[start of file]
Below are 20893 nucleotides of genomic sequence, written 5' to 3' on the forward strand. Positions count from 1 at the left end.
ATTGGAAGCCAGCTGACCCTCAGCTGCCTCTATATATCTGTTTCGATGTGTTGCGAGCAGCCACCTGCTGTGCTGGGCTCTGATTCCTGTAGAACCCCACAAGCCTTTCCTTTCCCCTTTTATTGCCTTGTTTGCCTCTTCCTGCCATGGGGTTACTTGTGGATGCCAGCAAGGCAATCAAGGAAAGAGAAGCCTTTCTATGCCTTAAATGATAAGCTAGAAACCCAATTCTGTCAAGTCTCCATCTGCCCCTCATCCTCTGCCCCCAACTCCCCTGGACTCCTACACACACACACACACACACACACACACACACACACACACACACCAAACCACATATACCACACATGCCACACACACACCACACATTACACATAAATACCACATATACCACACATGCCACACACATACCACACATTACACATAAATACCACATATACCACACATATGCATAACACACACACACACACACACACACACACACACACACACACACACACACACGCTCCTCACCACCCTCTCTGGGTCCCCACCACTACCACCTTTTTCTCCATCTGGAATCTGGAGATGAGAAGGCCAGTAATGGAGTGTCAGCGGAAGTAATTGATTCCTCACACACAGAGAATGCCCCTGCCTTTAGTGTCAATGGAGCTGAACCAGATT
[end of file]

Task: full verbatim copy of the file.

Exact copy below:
Below are 20893 nucleotides of genomic sequence, written 5' to 3' on the forward strand. Positions count from 1 at the left end.
ATTGGAAGCCAGCTGACCCTCAGCTGCCTCTATATATCTGTTTCGATGTGTTGCGAGCAGCCACCTGCTGTGCTGGGCTCTGATTCCTGTAGAACCCCACAAGCCTTTCCTTTCCCCTTTTATTGCCTTGTTTGCCTCTTCCTGCCATGGGGTTACTTGTGGATGCCAGCAAGGCAATCAAGGAAAGAGAAGCCTTTCTATGCCTTAAATGATAAGCTAGAAACCCAATTCTGTCAAGTCTCCATCTGCCCCTCATCCTCTGCCCCCAACTCCCCTGGACTCCTACACACACACACACACACACACACACACACACACACACACACACCAAACCACATATACCACACATGCCACACACACACCACACATTACACATAAATACCACATATACCACACATGCCACACACATACCACACATTACACATAAATACCACATATACCACACATATGCATAACACACACACACACACACACACACACACACACACACACACACACACACACGCTCCTCACCACCCTCTCTGGGTCCCCACCACTACCACCTTTTTCTCCATCTGGAATCTGGAGATGAGAAGGCCAGTAATGGAGTGTCAGCGGAAGTAATTGATTCCTCACACACAGAGAATGCCCCTGCCTTTAGTGTCAATGGAGCTGAACCAGATT